You Can’t Get What You Want, Joe Jackson

You Can’t Kill Michael Malloy, Primus

You Can’t Kill Rock & Roll, Ozzy

You Can’t Stop Progress, Clutch

You Could Be Mine, Guns n Roses

You Don’t Have to be a Prostitute, Flight of the Concords

You Don’t Know Me at All, Don Henley

You Don’t Know What Love Is,, White Stripes

You Drive Me Ape, The Dickies

You Dropped a Bomb on Me, Gap Band

And that’s just the “You D–“’s, with more than 40 more You-first, not including “You” contractions. This is just from my iTunes library.  (Yes. Taylor Swift.) Go pull up your own playlists and see for yourself (and go ahead and post favorite or significant titles in Comments).  And obviously this list can’t include all the songs that revolve around “you,” since that would be nearly all of them.  “You” had to be a big shot.  Who is “you,” and how do you have so much time to do everything?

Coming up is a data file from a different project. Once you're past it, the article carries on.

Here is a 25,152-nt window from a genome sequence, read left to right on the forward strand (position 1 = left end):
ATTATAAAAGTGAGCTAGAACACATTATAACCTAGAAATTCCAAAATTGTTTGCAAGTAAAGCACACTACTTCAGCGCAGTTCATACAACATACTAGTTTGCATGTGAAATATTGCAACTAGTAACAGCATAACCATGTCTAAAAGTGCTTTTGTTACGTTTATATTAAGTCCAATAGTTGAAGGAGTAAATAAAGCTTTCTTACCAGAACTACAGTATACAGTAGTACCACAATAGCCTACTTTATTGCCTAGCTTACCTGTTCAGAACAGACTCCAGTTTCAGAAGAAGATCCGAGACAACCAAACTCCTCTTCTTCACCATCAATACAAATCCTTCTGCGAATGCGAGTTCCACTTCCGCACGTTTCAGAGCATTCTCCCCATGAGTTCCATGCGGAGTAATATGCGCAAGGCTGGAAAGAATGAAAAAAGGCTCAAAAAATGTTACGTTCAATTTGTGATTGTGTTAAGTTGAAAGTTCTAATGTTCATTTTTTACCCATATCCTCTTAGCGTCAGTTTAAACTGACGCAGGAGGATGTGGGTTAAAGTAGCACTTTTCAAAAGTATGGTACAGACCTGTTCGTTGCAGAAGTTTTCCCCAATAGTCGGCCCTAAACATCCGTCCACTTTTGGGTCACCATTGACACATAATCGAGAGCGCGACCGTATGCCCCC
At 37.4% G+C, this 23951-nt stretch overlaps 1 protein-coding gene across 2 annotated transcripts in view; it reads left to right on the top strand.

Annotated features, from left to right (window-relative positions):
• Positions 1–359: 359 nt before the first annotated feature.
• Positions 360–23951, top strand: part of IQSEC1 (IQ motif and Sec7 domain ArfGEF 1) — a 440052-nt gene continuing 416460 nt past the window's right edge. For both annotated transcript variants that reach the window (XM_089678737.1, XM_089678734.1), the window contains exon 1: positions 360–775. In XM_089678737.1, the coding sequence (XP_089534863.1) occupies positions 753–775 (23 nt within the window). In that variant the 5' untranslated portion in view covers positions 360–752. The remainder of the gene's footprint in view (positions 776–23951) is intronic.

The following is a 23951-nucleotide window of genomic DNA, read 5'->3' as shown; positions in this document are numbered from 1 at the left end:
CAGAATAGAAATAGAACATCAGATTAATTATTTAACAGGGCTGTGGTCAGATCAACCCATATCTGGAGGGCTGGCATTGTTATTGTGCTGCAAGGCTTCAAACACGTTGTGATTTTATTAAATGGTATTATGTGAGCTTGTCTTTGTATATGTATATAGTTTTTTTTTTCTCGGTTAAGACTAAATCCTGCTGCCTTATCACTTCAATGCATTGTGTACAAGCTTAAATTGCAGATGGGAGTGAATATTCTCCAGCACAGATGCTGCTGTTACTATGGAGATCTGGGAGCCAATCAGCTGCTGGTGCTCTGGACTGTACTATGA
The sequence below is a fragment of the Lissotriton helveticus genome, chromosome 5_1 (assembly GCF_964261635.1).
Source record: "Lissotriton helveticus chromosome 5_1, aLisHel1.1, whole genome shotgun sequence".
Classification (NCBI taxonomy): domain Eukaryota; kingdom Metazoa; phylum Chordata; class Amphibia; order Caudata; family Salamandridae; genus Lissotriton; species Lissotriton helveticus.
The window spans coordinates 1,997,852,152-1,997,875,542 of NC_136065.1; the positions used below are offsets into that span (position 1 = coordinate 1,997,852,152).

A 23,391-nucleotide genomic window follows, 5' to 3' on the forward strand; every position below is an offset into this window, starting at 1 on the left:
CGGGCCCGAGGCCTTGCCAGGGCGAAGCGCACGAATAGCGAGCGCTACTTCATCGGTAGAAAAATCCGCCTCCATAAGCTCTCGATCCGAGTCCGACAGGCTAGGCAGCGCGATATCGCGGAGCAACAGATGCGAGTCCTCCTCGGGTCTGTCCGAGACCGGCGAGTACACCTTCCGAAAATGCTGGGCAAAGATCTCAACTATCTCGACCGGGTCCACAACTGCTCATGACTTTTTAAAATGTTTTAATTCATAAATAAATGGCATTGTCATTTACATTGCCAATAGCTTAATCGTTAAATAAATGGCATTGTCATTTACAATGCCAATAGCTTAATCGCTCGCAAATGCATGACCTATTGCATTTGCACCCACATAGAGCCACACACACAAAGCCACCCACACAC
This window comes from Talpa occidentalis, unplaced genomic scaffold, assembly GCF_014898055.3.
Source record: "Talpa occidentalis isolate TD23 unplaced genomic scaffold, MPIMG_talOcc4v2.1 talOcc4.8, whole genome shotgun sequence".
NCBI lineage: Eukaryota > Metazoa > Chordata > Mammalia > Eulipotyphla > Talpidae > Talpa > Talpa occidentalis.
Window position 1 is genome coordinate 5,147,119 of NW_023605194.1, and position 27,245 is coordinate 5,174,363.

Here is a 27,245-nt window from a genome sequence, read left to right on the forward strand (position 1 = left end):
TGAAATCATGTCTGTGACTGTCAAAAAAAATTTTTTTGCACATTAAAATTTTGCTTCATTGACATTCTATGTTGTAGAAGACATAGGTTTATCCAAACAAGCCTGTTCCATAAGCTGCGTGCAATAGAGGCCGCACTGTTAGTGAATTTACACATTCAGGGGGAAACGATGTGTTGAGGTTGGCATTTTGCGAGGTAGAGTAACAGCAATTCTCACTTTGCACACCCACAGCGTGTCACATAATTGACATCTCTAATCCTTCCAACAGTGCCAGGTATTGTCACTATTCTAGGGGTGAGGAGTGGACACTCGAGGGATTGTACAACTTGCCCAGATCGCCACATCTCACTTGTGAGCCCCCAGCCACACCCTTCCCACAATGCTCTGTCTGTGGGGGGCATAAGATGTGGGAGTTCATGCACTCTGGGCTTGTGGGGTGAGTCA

All of this is a way of getting to the Song of the Summer, in caps, Robin Thicke’s Blurred Lines.  Yes, it’s crazy popular, and you can’t listen to the radio for 10 minutes without hearing it.  But it’s controversial, because the lyrics have been declared rapey, a word that fills an important vocabulary niche but that still sounds, meaning aside for the moment, like the name of a cat.  A lot of it comes down to this line:

You know you want it.

It’s pretty damning out of context, especially the way I used sinister italics, sitting on the page like that creep on the public bus. And I’m not here to defend the song. (Hourman hates controversy.)  But a few things are interesting about it.  First, its context is not the page but rather a pretty sweet R&B song, which is melodic, playful, and even a little corny (musicians: it’s all in the flat 7s, the corniest of all intervals).  How else can Robin Thicke, Jimmy Fallon, and the Roots pull off an all kiddy instrument version of the song?  (Of course, I am conveniently ignoring that OTHER video.)

And the song sounds and feels nothing like what I think of as the (intentionally, to be make fun of that sort of thing, according to the group; Thicke said something similar about his own song) rapeiest song of all, Stone Temple Pilots’ raucous Sex Type Thing.  Featured lyric: “You wouldn’t want me have to hurt you too, hurt you too,” totally worse than “You know you want it.”  (Musicians: the main riff revolves around a flat 5 interval, which everyone knows is the devil in music).